Good on Ya, Transfer Agents!

Sound Australian?  It should.  While not news to industry insiders, stock transfer services provided to roughly two thirds of America’s listed public companies and over half their registered shareholders are by Australian-owned entities.  Specifically Computershare, the largest transfer agent in the U.S. and the world, is – and has always been – based in Melbourne, Australia; and American Stock Transfer & Trust Company, with the second highest number of U.S. corporate clients, has been owned since 2008 by Pacific Equity Partners (PEP), Australia’s largest private equity firm.  What is the significance of this?  Is U.S. shareholder recordkeeping being “stolen away” by foreigners?!  Hardly.

First of all, as stated above, Computershare is the largest stock transfer agent in the world, serving approximately 13,000 corporations and 120 million registered shareholders in 20 countries.  It has significant stock transfer market shares in the U.S. , Canada, the U.K., Australia/New Zealand, South Africa and Hong Kong – among other countries.  In some places the share is well over 50%.  Computershare’s  global competency, in other words, is unquestionable and time-tested.

Secondly, in terms of total U.S. shareholders – registered plus those beneficially owning stock through brokers, banks, fund managers and stock ownership plans – Computershare and AST control a relatively small percentage of shareholder recordkeeping activity, because beneficial shareholders outnumber registered ones five to one.  Thirdly, while ownership of Computershare and AST is Australian, both agents have to conform to SEC, UCC and other applicable laws – including relating to audits – in order to be able to operate in the U.S.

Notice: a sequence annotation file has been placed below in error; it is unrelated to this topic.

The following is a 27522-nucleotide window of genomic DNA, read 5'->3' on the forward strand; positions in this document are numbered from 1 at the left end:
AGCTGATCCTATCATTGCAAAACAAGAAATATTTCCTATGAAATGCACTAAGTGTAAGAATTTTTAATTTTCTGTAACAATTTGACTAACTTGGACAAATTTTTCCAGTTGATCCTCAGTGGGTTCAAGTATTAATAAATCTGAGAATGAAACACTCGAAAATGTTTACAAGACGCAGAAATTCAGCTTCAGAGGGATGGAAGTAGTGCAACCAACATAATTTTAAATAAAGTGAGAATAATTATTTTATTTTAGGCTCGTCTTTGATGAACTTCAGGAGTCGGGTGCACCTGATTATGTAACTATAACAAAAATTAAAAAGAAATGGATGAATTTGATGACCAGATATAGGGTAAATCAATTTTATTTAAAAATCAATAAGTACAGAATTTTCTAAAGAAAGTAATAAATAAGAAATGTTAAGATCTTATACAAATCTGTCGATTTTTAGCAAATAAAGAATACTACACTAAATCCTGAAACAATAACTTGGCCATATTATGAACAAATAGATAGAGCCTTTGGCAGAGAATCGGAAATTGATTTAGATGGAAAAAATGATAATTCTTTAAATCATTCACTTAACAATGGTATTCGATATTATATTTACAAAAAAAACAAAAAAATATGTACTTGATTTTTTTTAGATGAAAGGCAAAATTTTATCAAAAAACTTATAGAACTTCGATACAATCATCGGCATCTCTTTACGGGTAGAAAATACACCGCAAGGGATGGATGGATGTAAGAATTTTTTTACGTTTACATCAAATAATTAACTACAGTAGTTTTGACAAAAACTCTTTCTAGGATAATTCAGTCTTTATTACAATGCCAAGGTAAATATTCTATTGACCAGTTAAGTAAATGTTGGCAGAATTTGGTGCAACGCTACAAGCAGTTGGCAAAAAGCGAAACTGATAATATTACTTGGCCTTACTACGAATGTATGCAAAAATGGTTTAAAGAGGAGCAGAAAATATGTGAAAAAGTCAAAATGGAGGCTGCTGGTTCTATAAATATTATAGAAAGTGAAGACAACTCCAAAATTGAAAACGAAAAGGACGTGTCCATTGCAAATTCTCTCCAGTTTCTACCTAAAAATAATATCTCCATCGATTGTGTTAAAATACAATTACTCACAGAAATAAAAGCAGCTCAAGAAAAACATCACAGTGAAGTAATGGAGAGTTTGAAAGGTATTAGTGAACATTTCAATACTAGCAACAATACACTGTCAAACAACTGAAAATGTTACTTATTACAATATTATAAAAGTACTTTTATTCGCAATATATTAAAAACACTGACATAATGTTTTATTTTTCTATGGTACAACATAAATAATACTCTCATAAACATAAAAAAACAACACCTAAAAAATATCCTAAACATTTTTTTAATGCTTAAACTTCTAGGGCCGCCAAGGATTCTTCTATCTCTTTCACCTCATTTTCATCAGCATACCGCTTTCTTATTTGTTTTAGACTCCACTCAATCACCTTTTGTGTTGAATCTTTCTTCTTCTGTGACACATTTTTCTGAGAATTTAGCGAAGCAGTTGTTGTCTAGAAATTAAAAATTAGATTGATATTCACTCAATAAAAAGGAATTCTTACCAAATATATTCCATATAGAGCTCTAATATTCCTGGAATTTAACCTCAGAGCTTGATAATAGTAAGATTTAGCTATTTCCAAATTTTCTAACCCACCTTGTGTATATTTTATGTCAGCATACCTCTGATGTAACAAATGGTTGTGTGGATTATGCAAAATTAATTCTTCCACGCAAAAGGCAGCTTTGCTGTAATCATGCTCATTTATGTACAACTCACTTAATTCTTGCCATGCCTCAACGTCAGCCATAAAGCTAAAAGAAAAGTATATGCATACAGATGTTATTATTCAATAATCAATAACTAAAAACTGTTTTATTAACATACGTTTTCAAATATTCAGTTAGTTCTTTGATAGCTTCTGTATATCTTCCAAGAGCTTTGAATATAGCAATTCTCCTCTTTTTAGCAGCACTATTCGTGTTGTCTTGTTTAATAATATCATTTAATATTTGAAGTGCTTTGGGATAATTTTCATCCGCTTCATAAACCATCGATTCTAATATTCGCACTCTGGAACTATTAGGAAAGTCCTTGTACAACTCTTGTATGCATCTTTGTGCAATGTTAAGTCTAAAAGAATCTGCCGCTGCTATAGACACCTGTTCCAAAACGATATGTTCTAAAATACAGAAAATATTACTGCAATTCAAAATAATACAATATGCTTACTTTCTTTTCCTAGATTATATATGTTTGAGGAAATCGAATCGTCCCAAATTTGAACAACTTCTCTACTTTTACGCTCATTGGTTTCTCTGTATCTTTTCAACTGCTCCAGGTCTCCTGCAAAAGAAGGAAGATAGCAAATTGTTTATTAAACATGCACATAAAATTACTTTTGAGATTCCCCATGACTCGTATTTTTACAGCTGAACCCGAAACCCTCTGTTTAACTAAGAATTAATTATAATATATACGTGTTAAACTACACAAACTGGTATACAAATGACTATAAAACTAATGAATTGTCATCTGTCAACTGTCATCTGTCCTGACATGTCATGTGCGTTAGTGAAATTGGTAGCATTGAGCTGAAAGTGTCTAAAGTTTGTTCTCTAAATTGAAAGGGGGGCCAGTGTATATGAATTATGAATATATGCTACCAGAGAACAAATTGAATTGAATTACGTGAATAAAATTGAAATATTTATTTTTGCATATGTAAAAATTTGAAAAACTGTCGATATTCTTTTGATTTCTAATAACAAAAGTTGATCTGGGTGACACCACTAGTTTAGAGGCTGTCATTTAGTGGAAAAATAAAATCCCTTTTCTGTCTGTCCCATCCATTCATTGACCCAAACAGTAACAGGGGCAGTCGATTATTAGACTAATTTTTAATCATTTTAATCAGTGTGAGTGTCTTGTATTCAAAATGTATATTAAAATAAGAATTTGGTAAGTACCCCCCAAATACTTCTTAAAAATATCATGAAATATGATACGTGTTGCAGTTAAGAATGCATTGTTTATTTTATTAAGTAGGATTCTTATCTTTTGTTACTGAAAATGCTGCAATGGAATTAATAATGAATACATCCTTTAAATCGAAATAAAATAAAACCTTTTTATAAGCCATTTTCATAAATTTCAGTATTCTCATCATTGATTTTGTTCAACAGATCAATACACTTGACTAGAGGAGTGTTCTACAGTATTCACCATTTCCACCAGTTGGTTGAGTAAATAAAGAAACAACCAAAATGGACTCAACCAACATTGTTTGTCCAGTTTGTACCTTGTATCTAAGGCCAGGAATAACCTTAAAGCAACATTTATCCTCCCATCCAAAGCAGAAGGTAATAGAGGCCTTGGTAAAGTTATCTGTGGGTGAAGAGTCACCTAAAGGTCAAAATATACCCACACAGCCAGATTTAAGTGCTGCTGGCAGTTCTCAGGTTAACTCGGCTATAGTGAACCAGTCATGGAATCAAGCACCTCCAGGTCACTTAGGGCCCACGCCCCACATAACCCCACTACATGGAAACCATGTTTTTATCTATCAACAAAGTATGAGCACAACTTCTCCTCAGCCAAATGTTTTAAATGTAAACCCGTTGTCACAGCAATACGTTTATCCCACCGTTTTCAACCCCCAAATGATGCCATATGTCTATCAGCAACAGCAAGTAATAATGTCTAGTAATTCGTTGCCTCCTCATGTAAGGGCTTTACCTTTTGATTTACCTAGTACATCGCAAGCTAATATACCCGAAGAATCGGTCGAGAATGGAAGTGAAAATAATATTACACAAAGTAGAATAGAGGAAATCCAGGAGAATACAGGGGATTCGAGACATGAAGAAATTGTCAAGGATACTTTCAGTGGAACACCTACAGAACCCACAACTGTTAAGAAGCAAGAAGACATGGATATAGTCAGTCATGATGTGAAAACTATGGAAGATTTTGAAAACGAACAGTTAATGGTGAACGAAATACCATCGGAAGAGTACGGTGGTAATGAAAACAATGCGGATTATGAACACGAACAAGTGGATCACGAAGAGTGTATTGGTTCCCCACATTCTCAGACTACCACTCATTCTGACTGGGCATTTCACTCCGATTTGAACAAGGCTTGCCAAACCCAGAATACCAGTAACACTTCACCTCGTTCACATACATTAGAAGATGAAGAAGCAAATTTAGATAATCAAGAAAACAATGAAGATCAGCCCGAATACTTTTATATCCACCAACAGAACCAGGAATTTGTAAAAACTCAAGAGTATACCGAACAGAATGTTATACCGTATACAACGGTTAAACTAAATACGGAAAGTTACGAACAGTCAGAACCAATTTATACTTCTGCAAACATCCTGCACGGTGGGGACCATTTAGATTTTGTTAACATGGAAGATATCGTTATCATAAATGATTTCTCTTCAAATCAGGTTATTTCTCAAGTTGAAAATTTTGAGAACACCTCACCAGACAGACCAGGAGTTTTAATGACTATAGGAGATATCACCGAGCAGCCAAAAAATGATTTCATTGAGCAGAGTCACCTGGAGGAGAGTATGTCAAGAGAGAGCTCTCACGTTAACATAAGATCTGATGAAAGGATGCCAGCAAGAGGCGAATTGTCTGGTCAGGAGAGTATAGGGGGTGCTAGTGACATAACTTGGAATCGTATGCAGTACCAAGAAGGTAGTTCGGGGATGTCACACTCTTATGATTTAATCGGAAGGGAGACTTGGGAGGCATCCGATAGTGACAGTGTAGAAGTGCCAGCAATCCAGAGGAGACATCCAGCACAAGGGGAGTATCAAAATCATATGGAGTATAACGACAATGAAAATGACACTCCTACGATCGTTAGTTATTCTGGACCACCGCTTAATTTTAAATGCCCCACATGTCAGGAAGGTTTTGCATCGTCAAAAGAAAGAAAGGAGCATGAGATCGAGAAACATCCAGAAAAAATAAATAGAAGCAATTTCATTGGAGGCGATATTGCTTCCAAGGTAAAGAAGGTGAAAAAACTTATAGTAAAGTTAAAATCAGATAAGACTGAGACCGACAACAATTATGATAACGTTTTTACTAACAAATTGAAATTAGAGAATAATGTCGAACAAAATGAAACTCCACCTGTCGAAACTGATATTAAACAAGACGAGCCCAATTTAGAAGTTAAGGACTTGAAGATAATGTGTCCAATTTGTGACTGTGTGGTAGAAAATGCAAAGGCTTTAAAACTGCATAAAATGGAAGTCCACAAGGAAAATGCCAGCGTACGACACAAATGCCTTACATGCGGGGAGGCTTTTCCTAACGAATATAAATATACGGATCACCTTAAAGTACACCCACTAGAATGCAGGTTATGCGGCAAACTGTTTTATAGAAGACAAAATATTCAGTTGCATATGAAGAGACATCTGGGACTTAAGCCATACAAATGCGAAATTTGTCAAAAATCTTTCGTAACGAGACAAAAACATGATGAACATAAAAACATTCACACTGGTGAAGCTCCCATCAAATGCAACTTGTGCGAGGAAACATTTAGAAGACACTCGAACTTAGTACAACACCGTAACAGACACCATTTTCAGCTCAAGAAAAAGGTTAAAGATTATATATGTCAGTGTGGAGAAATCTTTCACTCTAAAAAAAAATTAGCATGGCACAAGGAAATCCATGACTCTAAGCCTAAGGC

And lastly, AST may not remain Australian-owned much longer.  In 2016 PEP retained Barclays to explore either an IPO of AST or its sale to another entity – investment firm, financial institution, transfer agent – to enable PEP to re-monetize its 8-year investment, hopefully at a profit.  $1 billion+ has been the rumored asking price for AST.  We guess in such scenario it will not be another Australian firm.

So the “down under” element in U.S. stock transfer is likely soon to diminish, still leaving mammoth Computershare as the dominant player.  Of course, if one of the other three big U.S. transfer agents merges or divests stock transfer (unlikely, but possible) that Australian-owned transfer agent market share, thanks to Computershare, could rise again.